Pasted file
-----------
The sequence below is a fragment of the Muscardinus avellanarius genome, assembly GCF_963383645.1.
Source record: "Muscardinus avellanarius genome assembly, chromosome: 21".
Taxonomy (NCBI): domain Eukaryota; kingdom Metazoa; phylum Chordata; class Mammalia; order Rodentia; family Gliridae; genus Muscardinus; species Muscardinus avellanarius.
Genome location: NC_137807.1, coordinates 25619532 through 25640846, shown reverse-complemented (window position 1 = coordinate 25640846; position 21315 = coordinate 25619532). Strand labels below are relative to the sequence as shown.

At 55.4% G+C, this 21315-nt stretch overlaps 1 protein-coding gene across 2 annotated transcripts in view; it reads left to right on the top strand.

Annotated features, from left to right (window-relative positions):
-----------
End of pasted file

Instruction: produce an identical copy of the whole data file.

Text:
The sequence below is a fragment of the Muscardinus avellanarius genome, assembly GCF_963383645.1.
Source record: "Muscardinus avellanarius genome assembly, chromosome: 21".
Taxonomy (NCBI): domain Eukaryota; kingdom Metazoa; phylum Chordata; class Mammalia; order Rodentia; family Gliridae; genus Muscardinus; species Muscardinus avellanarius.
Genome location: NC_137807.1, coordinates 25619532 through 25640846, shown reverse-complemented (window position 1 = coordinate 25640846; position 21315 = coordinate 25619532). Strand labels below are relative to the sequence as shown.

At 55.4% G+C, this 21315-nt stretch overlaps 1 protein-coding gene across 2 annotated transcripts in view; it reads left to right on the top strand.

Annotated features, from left to right (window-relative positions):